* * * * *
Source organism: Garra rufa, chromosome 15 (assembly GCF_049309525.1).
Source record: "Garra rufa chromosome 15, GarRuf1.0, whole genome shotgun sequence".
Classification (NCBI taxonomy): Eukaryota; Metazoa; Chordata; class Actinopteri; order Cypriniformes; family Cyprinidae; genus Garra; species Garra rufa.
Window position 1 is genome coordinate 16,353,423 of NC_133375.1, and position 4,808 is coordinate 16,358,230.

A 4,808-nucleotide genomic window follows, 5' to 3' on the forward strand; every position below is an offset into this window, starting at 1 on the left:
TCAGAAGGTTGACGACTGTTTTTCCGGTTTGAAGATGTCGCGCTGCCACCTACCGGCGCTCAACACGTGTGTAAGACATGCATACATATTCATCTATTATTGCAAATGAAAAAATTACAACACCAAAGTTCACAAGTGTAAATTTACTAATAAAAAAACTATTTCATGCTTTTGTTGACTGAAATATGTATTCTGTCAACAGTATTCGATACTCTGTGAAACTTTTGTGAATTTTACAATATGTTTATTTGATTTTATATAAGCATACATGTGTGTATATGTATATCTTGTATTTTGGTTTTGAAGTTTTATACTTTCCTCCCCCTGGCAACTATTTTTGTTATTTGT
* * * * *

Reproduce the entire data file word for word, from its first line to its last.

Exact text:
Source organism: Garra rufa, chromosome 15 (assembly GCF_049309525.1).
Source record: "Garra rufa chromosome 15, GarRuf1.0, whole genome shotgun sequence".
Classification (NCBI taxonomy): Eukaryota; Metazoa; Chordata; class Actinopteri; order Cypriniformes; family Cyprinidae; genus Garra; species Garra rufa.
Window position 1 is genome coordinate 16,353,423 of NC_133375.1, and position 4,808 is coordinate 16,358,230.

A 4,808-nucleotide genomic window follows, 5' to 3' on the forward strand; every position below is an offset into this window, starting at 1 on the left:
TCAGAAGGTTGACGACTGTTTTTCCGGTTTGAAGATGTCGCGCTGCCACCTACCGGCGCTCAACACGTGTGTAAGACATGCATACATATTCATCTATTATTGCAAATGAAAAAATTACAACACCAAAGTTCACAAGTGTAAATTTACTAATAAAAAAACTATTTCATGCTTTTGTTGACTGAAATATGTATTCTGTCAACAGTATTCGATACTCTGTGAAACTTTTGTGAATTTTACAATATGTTTATTTGATTTTATATAAGCATACATGTGTGTATATGTATATCTTGTATTTTGGTTTTGAAGTTTTATACTTTCCTCCCCCTGGCAACTATTTTTGTTATTTGT